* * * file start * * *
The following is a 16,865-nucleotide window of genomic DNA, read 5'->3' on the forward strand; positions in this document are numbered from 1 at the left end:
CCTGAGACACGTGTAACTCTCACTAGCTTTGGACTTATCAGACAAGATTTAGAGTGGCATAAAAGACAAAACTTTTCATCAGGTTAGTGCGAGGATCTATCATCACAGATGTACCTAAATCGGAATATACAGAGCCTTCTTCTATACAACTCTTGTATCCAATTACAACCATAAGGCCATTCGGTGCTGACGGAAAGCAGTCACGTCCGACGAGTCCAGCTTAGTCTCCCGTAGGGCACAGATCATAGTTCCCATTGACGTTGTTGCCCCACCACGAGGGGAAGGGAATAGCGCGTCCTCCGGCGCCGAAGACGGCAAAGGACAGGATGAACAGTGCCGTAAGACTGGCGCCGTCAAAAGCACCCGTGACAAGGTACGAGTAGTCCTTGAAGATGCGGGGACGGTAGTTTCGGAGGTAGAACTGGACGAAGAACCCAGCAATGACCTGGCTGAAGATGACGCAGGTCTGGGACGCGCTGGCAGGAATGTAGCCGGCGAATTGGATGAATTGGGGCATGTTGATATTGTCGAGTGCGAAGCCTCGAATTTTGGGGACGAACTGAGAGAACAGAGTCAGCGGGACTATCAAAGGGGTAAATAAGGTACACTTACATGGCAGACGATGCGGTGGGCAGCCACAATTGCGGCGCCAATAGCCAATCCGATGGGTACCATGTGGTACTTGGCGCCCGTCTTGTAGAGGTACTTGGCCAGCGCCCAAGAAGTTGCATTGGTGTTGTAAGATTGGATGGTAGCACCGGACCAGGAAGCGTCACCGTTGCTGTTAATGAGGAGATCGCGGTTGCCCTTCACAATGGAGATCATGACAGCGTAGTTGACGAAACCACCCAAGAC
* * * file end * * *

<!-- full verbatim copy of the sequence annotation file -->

The following is a 16,865-nucleotide window of genomic DNA, read 5'->3' on the forward strand; positions in this document are numbered from 1 at the left end:
CCTGAGACACGTGTAACTCTCACTAGCTTTGGACTTATCAGACAAGATTTAGAGTGGCATAAAAGACAAAACTTTTCATCAGGTTAGTGCGAGGATCTATCATCACAGATGTACCTAAATCGGAATATACAGAGCCTTCTTCTATACAACTCTTGTATCCAATTACAACCATAAGGCCATTCGGTGCTGACGGAAAGCAGTCACGTCCGACGAGTCCAGCTTAGTCTCCCGTAGGGCACAGATCATAGTTCCCATTGACGTTGTTGCCCCACCACGAGGGGAAGGGAATAGCGCGTCCTCCGGCGCCGAAGACGGCAAAGGACAGGATGAACAGTGCCGTAAGACTGGCGCCGTCAAAAGCACCCGTGACAAGGTACGAGTAGTCCTTGAAGATGCGGGGACGGTAGTTTCGGAGGTAGAACTGGACGAAGAACCCAGCAATGACCTGGCTGAAGATGACGCAGGTCTGGGACGCGCTGGCAGGAATGTAGCCGGCGAATTGGATGAATTGGGGCATGTTGATATTGTCGAGTGCGAAGCCTCGAATTTTGGGGACGAACTGAGAGAACAGAGTCAGCGGGACTATCAAAGGGGTAAATAAGGTACACTTACATGGCAGACGATGCGGTGGGCAGCCACAATTGCGGCGCCAATAGCCAATCCGATGGGTACCATGTGGTACTTGGCGCCCGTCTTGTAGAGGTACTTGGCCAGCGCCCAAGAAGTTGCATTGGTGTTGTAAGATTGGATGGTAGCACCGGACCAGGAAGCGTCACCGTTGCTGTTAATGAGGAGATCGCGGTTGCCCTTCACAATGGAGATCATGACAGCGTAGTTGACGAAACCACCCAAGAC